Consider this scenario: Demo day at your accelerator is coming up soon and the organizers have asked you and the other start-ups in your cohort to sign up for a time to deliver your pitch to investors. Should you pick the first slot, the last slot, or a time in the middle?
The technical guys on your team all tell you it doesn’t matter. What you say matters more than when you pitch, they argue. But you remember enough of your behavioral economics and marketing classes from college to know that investors won’t react to the early pitches the same way as the later ones. You just can’t figure out the direction of the effect.
Demo Day Pitch: First, Last or Somewhere in the Middle?
Some Experts Suggest Pitching First
Investors will be more favorably disposed in the beginning, they say. The financiers won’t be tired (or bored) from watching multiple pitches, and they won’t have been away from their emails and texts for very long. Most importantly, the investors won’t have seen other businesses that will be competing with yours for their attention.
Others Recommend Pitching Last
Financiers, they argue, have to calibrate their evaluation of the pitches. Going into the session, many in the audience will be expecting to see pitches from the next Airbnb, Uber, Facebook or Dropbox. But the average pitch from your demo day cohort isn’t likely to be that good. So they are going to be disappointed.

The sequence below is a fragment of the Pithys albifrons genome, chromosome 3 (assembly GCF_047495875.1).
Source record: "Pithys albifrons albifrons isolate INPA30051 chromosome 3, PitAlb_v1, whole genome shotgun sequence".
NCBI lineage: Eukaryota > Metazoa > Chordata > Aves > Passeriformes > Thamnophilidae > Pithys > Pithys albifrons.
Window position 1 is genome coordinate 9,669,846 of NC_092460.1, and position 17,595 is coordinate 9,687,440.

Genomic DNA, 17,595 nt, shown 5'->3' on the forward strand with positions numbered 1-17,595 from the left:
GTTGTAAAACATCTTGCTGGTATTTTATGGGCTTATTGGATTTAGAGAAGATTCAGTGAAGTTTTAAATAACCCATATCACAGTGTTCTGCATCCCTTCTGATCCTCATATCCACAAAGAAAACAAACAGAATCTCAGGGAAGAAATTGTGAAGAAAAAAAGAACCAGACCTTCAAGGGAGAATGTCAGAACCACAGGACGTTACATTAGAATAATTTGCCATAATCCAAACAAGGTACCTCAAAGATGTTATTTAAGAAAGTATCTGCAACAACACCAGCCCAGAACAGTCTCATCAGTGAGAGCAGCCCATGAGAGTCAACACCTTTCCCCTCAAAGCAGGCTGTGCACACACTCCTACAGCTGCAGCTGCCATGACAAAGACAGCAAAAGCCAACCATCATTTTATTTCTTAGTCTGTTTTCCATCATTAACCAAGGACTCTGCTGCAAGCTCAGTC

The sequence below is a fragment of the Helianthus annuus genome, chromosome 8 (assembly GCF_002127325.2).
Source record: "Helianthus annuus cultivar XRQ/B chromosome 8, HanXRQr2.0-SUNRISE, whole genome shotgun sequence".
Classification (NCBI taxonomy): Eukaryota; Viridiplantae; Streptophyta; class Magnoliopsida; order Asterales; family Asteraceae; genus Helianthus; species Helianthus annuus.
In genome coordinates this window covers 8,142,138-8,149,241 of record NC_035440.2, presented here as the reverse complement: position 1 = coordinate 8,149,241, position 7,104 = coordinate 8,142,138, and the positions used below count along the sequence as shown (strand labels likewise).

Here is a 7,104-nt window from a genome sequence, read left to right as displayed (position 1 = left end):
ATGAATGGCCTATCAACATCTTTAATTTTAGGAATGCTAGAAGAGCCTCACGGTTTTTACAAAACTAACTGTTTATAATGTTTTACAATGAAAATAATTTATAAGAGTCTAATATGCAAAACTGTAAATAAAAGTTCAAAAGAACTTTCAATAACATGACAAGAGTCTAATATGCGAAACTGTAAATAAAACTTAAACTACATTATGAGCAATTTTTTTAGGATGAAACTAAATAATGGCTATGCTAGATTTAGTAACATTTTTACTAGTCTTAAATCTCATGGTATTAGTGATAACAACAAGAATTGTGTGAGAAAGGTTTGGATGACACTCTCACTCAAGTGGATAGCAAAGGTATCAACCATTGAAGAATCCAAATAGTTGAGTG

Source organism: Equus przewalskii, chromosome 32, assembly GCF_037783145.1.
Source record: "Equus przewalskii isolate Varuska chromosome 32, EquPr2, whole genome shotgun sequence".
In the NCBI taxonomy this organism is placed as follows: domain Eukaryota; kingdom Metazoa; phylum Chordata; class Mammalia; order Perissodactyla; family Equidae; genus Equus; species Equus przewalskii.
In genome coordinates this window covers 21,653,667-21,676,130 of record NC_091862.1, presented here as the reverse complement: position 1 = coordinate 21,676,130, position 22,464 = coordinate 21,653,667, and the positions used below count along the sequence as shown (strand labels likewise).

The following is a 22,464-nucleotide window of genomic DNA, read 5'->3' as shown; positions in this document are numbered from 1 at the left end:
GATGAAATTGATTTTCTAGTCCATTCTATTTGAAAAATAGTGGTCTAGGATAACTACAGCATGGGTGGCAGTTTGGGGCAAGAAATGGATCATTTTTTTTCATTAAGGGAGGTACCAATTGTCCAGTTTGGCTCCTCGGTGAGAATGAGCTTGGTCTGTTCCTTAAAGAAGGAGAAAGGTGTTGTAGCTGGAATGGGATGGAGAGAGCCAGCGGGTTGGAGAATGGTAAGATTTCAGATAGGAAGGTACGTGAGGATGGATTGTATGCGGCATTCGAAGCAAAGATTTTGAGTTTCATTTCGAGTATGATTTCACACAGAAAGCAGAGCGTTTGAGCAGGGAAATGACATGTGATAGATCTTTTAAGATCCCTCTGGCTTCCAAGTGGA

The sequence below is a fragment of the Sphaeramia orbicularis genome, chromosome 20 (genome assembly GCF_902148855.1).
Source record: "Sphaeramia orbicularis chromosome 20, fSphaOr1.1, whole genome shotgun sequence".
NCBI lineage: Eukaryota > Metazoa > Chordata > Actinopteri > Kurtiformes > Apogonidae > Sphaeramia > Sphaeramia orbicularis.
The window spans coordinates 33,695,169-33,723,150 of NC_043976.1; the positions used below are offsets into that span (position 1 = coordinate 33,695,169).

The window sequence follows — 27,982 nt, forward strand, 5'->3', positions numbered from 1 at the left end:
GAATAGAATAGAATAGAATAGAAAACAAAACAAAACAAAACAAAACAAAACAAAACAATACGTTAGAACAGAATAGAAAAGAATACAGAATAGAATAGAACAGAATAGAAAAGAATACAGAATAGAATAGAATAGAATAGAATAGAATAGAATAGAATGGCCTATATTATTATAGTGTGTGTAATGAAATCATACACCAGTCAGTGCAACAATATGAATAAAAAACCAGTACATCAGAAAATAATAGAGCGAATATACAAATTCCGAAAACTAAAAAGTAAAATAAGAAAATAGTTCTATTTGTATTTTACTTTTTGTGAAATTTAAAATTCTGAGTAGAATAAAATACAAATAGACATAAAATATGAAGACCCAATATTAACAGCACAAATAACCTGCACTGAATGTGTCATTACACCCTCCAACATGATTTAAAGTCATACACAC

That means that, initially, the investors’ reaction going to be negative. Their disappointment will make them critical. But, as they see more ventures, they will recalibrate their expectations. They will begin to judge the ventures less harshly, comparing them to each other, not an idealized standard.
There Isn’t a Lot of Research to Guide Your Decision
Few researchers have explored the effect of pitch order on performance at presenting to investors in these kinds of situations. But recently a Case Western Reserve University colleague and I ran an experiment that sheds light on this question. We randomly assigned the order in which presenters delivered 90 second elevator pitches to panels of three-to-four accredited-investor judges in four elevator pitch competitions in Northeast Ohio in the fall of 2015.
The judges were asked to evaluate the pitches on a one-to-seven scale that represented the degree to which they would “would pursue a follow up meeting to learn more about the venture” – the entrepreneur’s main goal in delivering elevator pitch. The entrepreneurs were competing for a $2,500 first prize and the investors were asked to treat the elevator pitches in the competition the same way they would treat elevator pitches they saw elsewhere. So the scenario is reasonably realistic.
The results are shown in the image above. While the order in which people pitched was completely random, the average score of entrepreneurs who pitched first, second or third was considerably lower than that of entrepreneurs who pitched the panels later. That is, the judges were less likely to agree to pursue a follow-up meeting with the first three presenters than with the later presenters.
The twitter length message of the study for entrepreneurs is simple: Don’t sign up for early slots in elevator pitch competitions; your chances with investors are greater if you pitch later.
Pitch Image via Shutterstock, Chart via Scott Shane